On September 8, the Jersey City Council passed a resolution opposing the Passaic Valley Sewerage Commission’s (PVSC) plans for a new fracked gas power plant in Newark, and called on Governor Murphy to direct the agency to shift to a renewable energy alternative.
Jersey City is the third municipality to formally oppose the project, following Hoboken and Livingston.
“If we are going to seriously address the increasing frequency of extreme weather events like Hurricane Ida, we need to not only explore long-term sustainable alternatives, but adopt them,” said Jersey City Councilman Rolando Lavarro. “I hope the Passaic Valley Sewerage Commission takes note of Jersey City’s position and acts accordingly.”
The power plant would be built at PVSC’s massive sewage processing facility in the Ironbound section of Newark, part of a resiliency project that was proposed in the aftermath of Hurricane Sandy. That storm caused the sewerage plant to lose power and spill billions of gallons of raw or partially treated sewage into the Passaic River. The project would provide backup power to the treatment plant when the grid is down, but PVSC also plans to run the facility to offset their power needs from the grid at other times.
“We applaud the Jersey City administration for taking a stand against the dirty energy plant and supporting the well-being of our community and climate,” said Melanie Segal, Jersey City resident and board member of The Climate Mobilization North Jersey. “The welfare of New Jersey residents depends on Governor Murphy rejecting the proposed power plant in Newark and promoting a renewable alternative in line with New Jersey’s own pledge for 100% clean energy in the next 30 years. We hope to see Jersey City continuing to take bold and necessary steps in the fight against climate change.”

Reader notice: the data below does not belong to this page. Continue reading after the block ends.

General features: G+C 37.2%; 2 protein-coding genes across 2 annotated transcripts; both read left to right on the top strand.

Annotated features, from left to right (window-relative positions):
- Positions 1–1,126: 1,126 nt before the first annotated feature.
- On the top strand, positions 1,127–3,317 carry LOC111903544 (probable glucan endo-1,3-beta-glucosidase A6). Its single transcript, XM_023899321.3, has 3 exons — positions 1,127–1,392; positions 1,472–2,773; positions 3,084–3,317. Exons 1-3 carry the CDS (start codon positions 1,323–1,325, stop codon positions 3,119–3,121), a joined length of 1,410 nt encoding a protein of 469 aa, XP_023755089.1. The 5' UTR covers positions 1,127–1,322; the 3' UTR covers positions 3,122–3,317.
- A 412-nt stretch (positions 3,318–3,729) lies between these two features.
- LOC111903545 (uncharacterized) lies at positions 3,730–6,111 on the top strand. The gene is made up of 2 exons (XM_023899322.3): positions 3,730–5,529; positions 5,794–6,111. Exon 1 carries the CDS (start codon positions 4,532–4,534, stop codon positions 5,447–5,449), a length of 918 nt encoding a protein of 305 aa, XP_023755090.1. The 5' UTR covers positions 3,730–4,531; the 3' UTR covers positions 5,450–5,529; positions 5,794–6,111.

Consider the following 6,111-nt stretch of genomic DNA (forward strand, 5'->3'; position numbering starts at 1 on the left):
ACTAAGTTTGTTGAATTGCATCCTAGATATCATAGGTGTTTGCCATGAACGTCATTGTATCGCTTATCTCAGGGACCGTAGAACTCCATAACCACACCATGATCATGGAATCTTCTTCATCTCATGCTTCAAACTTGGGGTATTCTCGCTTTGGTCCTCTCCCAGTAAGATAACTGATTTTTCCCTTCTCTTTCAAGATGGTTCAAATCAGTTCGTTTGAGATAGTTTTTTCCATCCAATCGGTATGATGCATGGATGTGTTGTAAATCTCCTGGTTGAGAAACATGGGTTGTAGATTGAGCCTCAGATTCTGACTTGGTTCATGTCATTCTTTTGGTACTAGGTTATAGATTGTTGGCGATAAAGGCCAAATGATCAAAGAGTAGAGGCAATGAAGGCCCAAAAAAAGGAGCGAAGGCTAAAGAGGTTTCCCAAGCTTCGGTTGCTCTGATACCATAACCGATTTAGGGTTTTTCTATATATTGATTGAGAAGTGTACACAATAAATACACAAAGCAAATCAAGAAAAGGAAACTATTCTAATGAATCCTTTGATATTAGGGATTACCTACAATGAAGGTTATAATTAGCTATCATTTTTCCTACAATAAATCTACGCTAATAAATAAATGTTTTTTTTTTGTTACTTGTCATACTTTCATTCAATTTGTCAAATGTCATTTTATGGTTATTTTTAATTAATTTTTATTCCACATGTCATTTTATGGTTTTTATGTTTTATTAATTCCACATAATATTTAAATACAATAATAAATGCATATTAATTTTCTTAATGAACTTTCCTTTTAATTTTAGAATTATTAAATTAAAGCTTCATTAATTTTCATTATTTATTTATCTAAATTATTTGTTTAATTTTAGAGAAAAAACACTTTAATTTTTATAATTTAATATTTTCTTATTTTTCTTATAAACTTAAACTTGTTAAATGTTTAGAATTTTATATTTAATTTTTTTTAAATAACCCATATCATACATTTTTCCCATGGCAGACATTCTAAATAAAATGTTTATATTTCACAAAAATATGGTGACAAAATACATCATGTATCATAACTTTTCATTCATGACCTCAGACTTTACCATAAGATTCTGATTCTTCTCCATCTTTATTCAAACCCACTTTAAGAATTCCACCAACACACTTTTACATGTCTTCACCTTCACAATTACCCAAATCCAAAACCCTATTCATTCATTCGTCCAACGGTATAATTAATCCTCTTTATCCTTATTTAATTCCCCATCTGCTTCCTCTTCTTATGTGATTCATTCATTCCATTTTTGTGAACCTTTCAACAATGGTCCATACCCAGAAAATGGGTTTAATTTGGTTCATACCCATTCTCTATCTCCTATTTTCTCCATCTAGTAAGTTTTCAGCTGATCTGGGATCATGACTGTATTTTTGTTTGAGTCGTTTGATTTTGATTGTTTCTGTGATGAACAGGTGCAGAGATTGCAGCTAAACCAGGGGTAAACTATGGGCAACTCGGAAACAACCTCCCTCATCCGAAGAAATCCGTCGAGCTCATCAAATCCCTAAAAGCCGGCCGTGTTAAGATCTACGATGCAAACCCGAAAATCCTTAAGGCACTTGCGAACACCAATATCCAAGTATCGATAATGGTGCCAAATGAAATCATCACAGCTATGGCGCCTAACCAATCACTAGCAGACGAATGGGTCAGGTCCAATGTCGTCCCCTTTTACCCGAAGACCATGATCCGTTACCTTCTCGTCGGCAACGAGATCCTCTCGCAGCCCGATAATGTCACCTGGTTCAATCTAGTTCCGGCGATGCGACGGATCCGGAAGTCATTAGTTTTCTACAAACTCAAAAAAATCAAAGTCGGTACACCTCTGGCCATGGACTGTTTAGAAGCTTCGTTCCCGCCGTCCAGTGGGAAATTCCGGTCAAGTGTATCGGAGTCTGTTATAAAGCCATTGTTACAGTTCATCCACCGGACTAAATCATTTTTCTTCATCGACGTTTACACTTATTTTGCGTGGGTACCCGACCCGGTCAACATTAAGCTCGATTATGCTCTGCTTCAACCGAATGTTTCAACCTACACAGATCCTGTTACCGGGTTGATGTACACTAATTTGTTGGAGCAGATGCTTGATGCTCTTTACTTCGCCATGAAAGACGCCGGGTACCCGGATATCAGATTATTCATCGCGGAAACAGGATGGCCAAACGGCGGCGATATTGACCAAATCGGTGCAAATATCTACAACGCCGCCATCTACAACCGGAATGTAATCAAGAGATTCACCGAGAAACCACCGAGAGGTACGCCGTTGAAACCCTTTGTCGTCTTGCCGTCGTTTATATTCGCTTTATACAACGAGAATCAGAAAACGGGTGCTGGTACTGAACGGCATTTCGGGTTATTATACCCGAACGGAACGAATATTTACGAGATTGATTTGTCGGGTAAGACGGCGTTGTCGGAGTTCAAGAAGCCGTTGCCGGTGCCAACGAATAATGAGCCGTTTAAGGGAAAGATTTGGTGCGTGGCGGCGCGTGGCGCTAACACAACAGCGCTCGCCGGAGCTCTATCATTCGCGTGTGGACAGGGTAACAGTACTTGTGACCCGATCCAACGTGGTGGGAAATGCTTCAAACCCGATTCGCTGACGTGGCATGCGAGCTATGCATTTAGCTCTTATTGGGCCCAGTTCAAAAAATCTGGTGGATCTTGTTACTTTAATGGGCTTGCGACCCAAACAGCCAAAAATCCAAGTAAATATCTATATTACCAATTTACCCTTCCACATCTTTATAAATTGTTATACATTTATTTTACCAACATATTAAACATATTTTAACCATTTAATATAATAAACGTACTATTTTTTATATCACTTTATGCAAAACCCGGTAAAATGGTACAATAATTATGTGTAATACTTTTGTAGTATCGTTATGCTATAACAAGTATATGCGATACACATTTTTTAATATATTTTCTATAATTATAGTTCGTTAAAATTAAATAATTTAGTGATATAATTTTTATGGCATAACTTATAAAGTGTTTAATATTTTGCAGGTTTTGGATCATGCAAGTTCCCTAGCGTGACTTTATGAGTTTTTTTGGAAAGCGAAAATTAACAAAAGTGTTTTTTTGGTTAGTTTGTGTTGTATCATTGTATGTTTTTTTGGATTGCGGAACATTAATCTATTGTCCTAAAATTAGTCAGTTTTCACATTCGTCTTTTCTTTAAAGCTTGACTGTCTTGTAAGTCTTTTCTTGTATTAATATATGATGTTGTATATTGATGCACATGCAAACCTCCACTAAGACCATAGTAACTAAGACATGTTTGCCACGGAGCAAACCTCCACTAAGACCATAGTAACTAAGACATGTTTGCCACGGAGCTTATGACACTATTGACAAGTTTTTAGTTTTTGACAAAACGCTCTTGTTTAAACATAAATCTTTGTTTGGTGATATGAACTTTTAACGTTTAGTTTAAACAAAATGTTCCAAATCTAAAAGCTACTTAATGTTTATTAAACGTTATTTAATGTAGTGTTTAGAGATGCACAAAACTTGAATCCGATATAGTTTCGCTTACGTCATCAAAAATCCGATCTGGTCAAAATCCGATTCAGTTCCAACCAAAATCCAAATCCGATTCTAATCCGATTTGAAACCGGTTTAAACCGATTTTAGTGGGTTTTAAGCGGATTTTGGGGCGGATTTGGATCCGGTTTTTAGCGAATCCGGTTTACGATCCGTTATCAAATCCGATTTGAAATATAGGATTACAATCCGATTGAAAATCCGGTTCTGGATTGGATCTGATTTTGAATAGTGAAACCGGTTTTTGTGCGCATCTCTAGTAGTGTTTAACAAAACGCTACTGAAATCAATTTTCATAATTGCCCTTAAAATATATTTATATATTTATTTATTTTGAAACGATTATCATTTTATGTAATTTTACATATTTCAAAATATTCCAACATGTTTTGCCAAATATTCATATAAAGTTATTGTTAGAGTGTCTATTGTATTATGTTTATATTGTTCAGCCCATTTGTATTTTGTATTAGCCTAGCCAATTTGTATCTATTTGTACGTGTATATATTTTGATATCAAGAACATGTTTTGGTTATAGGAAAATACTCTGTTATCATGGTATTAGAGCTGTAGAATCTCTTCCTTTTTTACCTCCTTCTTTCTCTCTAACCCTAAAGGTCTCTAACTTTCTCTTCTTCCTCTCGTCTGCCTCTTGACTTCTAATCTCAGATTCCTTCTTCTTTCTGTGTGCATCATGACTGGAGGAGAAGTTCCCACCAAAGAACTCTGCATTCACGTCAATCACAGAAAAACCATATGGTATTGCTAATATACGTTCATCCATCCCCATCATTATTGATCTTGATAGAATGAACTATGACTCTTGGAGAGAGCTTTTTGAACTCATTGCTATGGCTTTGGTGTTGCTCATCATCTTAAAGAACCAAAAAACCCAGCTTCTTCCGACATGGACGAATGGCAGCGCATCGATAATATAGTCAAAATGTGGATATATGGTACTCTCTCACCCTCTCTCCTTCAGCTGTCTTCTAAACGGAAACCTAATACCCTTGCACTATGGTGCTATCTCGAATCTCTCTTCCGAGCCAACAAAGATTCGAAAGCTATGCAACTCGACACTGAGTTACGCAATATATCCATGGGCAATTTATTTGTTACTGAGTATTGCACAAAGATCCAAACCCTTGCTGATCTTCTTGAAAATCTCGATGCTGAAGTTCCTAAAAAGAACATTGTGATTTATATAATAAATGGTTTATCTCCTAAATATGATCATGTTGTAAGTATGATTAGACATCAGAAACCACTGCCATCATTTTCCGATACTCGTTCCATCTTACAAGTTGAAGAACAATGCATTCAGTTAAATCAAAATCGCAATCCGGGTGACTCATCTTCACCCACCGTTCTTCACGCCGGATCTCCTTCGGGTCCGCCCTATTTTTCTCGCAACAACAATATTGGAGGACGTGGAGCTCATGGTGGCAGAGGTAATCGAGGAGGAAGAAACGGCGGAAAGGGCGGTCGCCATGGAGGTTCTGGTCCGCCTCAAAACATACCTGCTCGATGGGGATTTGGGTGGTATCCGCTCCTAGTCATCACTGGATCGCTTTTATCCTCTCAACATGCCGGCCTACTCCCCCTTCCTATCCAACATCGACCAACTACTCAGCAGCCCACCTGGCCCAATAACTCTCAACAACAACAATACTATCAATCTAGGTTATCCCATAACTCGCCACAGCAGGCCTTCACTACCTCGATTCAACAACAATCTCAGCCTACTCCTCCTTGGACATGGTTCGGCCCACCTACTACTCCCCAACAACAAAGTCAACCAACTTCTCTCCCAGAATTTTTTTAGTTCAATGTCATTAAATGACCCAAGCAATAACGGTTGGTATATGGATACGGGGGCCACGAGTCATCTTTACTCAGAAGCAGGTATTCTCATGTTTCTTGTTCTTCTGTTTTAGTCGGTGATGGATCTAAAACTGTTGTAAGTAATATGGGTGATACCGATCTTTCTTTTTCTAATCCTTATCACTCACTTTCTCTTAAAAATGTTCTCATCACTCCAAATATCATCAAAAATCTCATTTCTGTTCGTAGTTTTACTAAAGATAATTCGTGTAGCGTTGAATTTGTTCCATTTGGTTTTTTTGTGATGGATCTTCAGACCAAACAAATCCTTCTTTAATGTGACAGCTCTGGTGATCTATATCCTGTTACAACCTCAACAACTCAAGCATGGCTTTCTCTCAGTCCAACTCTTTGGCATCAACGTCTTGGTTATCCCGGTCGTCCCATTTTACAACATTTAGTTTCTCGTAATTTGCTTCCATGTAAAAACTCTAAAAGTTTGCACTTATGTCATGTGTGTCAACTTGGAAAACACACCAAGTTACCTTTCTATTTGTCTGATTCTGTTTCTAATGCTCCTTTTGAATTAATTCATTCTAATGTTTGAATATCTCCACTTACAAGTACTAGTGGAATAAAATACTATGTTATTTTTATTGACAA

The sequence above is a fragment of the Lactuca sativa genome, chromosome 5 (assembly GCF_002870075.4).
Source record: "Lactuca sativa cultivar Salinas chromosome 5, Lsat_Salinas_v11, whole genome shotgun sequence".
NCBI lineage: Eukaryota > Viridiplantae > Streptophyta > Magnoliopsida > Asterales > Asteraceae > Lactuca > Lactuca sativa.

“As we can see from the recent storm in our area, our environment is changing. Any step that we can take to protect our residents, maintain natural resources, and apply green practices will assist in making our Earth a better place,” said Jersey City Councilwoman Denise Ridley. “Thank you to the advocates who are bringing these issues to the attention of lawmakers.”
While local community members and advocates agree about the importance of improving infrastructure resiliency in the face of a worsening climate crisis, they are demanding a clean renewable energy project that will not increase the pollution burden in the Ironbound and the surrounding region, which has historically faced the brunt of New Jersey’s pollution burden and decades of environmental injustice.
“If Governor Murphy wants to live up to his clean energy, environmental justice, and climate commitments, then he must direct his own agency to stop all plans for a massive new fracked gas power plant in the Ironbound, and to redesign the project with a clean, renewable energy-based source of power,” said Matt Smith, Food & Water Watch NJ State Director. “We commend the Jersey City Council for being the first municipality to oppose plans for another fossil fuel project in this region. In order to protect our climate and the health of residents across our state, other municipalities must join with Hoboken, Jersey City, and Livingston and call on Governor Murphy to stop PVSC’s dirty energy proposal.”